This Colorful, Eclectic, ’80s-Style Maximal House Is One of the Most Unique Homes Ever

published Apr 12, 2021

This Colorful, Eclectic, ’80s-Style Maximal House Is One of the Most Unique Homes Ever

published Apr 12, 2021
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Name: Meg Gustafson, my cat Annie, and sometimes my boyfriend Jonathan.
Location: Bridgeport Neighborhood — Chicago, Illinois
Size: 1,400 square feet
Type of Home: 1885 Workers’ Cottage
Years lived in: 2.5 years, owned

Meg Gustafson, who by day works on parks and open space for the City of Chicago Department of Planning & Development, thinks her obsession with 1980s style started with music, specifically “Chicago House, Italo disco, and synth-pop on Thursday nights at Neo. The music video set design must have seeped into my soul,” she explains. “When I started the ’80s deco Tumblr back in 2013, I had no idea Memphis would make a comeback, but it makes sense that the minimal MCM trends would swing the other way. I started the page for my own research, and my first ’80s apartment was featured in AT in 2015.” (AT also featured her second apartment!)

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Meg purchased her most recent home, this 1885 workers’ cottage located in Chicago’s Bridgeport neighborhood, two and a half years ago, and she’s spent the time since transforming it into a truly incredible, one-of-kind space. “I always loved Bridgeport and was excited to find a brick house (on wooden stilts from when the streets and houses were raised) in my price range,” she describes. “There were layers: ’70s carpet, damaged linoleum, and office style drop ceilings, but they were easy to look past. All workers’ cottages ooze charm. Since 2013 I’ve been having tons of fun running an ’80s interior design page. I also rent the house for music videos and photoshoots via Peerspace, which you can see by using the hashtag #80sdecobridgeport on IG.”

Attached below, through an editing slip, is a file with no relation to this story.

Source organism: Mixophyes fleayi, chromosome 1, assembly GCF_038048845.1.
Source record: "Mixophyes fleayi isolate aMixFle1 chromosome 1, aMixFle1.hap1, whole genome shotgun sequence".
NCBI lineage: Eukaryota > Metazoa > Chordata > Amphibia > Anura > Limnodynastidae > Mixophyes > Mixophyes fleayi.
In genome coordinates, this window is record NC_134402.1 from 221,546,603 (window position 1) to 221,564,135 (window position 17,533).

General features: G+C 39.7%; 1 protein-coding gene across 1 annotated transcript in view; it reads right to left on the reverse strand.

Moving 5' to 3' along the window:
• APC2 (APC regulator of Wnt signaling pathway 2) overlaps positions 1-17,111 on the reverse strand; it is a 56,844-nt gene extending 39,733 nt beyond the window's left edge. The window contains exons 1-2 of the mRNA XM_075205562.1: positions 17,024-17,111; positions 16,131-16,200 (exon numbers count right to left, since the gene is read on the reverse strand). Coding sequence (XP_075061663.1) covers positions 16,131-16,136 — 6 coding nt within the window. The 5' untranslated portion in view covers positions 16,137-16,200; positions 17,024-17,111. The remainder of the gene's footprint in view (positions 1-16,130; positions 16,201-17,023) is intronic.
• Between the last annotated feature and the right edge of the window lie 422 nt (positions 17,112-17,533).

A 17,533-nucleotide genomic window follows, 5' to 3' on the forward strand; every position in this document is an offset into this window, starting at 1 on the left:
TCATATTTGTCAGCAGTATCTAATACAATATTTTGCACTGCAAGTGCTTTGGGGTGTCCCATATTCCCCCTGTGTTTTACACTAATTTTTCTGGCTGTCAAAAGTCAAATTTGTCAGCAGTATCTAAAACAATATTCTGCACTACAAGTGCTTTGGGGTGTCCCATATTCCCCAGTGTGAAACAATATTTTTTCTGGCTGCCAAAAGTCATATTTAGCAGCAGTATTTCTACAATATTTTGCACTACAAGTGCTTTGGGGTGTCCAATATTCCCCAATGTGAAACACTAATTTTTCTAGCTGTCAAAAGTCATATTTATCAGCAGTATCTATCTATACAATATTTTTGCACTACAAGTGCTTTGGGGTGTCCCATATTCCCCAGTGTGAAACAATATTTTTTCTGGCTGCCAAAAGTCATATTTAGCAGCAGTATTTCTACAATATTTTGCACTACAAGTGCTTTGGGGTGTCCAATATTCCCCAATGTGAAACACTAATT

Meg has completed a ton of work on this house in the past two and a half years, but unfortunately she plans on selling it at the end of the year. She and Jonathan are planning on moving into another house. “Don’t worry, we have some big weird design plans!” she reassures.

Apartment Therapy Survey:

My Style: Eclectic ’80s maximalism

Inspiration: Late ’70s and early ’80s interior design books by Terrance Conran, Mary Gillatt, and Karen Fischer. Designers Alessandro Mendini, Nathalie Du Pasquier, Memphis Group, Duggie Fields, Dan Friedman, craft and folk art through the ages, mid-2000s Vaporwave renderings, Pedro Almodovar films. Fave design Instagram accounts include: @alexpwhite, @casacalle_, @press_sf, @disco_art_deco

Favorite Element: The dining room is the moodiest, weirdest room in the house. The navy blue paint is the highest gloss you can buy that isn’t lacquer (which is highly toxic and better left to a professional)  It’s based on an ’80s Martin Dupont music video. The Tibetan rug is my best Craigslist score to date. I bought the large tapestry/painting at an antique store in Niles, Illinois. It depicts the Italo-Ethiopian war, which secured Ethiopia’s independence in 1896 and is frequently depicted in folk art. The illuminated column came from a basement full of 1950s Christmas decorations in Oak Lawn.

Biggest Challenge: One big challenge was the walls. I found many layers of wallpaper over damaged plaster and stucco. I decided to paint over all of it, with the exception of my bedroom, which I left raw and painted a Le Corbusier-style deep red ceiling. High quality paint is a magical thing.

Proudest DIY: Transforming the enclosed porch to a dramatic “pass through Vaporwave room” with peel and stick “Carrera” marble tile was fun and challenging. The oversized triangle painting and Caesar bust were sourced by my friend Andy Alguire @riverotterchicago.

Biggest Indulgence: The Mario Botta chair, which I got for relatively cheap on Craigslist, but it’s a legit designer piece, which I don’t do very often.

Is there something unique about your home or the way you use it? I’m happy with the TV room in a spare bedroom. It’s cozy and gets very dark and the TV isn’t prominently displayed in a main room. I also like the guest room where I wrapped a red abstract shape onto the floors and ceiling.

What are your favorite products you have bought for your home and why? The tube lights in the Vaporwave room are a fave (from Hay).